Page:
The Selangor government imposes a "social contribution fee" on housing developers.
Real Estate and Developers Association of Malaysia president Ng Seing Liong described the RM50,000 fee per 0.4ha for projects in town areas as unfair.
"It is such a hefty sum. On top of that, developers are already required to pay a 15 per cent conversion fee," said Ng.
He said the victims of the move would be small- and medium-sized developers as they were the ones who normally undertook projects less than four hectares.
"Instead, big projects developed by the major developers are exempted. The ones who can afford it don’t pay while the ones who can’t have to."
Ng claimed some projects had been delayed as developers refused to pay the fee.
"We expect Datuk Seri Abdullah Ahmad Badawi to bring more good news to the property and construction industry," said Ng. However, Ng's hope will have to wait for the next 35 years and the government is adament about the imposition of the fees.
Khir Toyo's sidekick, Selangor Housing and Squatters Committee chairman Datuk Mokhtar Dahalan said the decision to impose the fee had been thoroughly studied.
"The money collected will be used to build parks and other public facilities."
Mokhtar said the ruling would not be withdrawn despite protests from developers.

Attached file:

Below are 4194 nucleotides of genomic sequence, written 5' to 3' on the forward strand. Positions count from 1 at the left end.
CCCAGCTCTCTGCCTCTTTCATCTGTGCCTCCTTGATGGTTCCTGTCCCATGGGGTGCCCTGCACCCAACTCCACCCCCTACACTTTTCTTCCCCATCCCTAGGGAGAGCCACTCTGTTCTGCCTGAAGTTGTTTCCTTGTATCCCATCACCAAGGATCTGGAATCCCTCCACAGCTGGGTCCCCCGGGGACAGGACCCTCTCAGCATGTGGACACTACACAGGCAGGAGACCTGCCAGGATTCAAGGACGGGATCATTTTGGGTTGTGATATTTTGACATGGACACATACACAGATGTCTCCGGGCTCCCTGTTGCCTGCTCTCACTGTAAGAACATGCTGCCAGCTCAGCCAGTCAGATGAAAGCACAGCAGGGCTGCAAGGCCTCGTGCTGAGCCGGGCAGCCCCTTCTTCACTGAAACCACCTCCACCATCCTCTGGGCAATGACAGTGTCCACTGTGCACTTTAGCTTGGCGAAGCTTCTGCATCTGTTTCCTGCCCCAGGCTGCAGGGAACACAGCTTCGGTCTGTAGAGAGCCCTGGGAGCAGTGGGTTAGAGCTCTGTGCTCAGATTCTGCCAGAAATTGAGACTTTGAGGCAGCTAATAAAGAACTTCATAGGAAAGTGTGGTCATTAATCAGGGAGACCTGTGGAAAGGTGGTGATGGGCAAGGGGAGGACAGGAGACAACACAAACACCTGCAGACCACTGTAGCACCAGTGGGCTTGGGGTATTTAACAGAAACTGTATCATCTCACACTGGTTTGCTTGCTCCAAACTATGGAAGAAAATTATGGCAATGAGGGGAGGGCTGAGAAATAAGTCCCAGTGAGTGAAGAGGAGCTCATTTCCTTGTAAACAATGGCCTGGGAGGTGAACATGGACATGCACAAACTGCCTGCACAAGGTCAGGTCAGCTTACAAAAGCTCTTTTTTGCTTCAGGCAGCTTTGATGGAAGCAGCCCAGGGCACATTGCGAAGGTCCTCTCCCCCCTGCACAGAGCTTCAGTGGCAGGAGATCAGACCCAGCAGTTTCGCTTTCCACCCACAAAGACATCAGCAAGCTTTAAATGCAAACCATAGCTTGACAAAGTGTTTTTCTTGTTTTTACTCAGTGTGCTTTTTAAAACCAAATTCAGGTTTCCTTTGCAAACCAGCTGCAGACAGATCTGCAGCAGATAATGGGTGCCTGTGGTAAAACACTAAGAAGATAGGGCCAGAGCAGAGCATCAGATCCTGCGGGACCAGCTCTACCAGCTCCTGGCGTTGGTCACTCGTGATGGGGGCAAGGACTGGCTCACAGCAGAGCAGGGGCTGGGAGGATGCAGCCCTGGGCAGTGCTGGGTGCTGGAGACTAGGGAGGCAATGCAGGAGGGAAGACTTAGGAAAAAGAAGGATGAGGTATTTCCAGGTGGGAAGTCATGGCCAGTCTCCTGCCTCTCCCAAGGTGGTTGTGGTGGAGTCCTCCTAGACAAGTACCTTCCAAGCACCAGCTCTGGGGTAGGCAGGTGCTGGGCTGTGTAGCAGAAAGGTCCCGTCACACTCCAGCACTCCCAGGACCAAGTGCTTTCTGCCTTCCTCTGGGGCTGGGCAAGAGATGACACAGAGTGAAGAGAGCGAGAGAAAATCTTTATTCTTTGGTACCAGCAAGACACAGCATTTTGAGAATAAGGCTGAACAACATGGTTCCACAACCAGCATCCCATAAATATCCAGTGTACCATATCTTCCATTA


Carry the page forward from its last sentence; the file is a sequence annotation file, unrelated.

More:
Mokhtar Dahalan claimed the money would be used to build parks, schools and other public facilities for which funds were already allocated by the Federal government. Despite so, the State feels it is better to have more, because more is better than less.
October 9, 2004, NST reports:
Unnecessary double-measures a heavy burden to property developers.
New regulations and requirements slapped by Selangor’s authorities are costly, duplicative and bureaucratic, as builders already face enough Federal legislation, the Real Estate and Housing Developers’ Association (REHDA) said.
“Malaysia’s housing industry is already one of the most regulated in the world,” said Datuk Jeffrey Ng Tiong Lip.
Recently, the Selangor Government imposed new requirement to all developers requiring them to register with Lembaga Perumahan dan Hartanah Selangor (LPHS) and pay a registration fee of 0.1% of their gross development value. Developers are already registered with the Ministry of Housing and Local Govt and an additional layer is unnecessary. The new requirements also include regulations on Bumiputra lots to be predetermine by LPHS on the developer’s layout and building plans while another ruling requires the developers to deposit 40% of the overall development cost of a project in a bank before approval is given for land conversion.
Predetermining bumiputra lots is contradictory to the Federal Govt’s policy to widen the market and make housing products more marketable.
Is that all? No....no time to post all.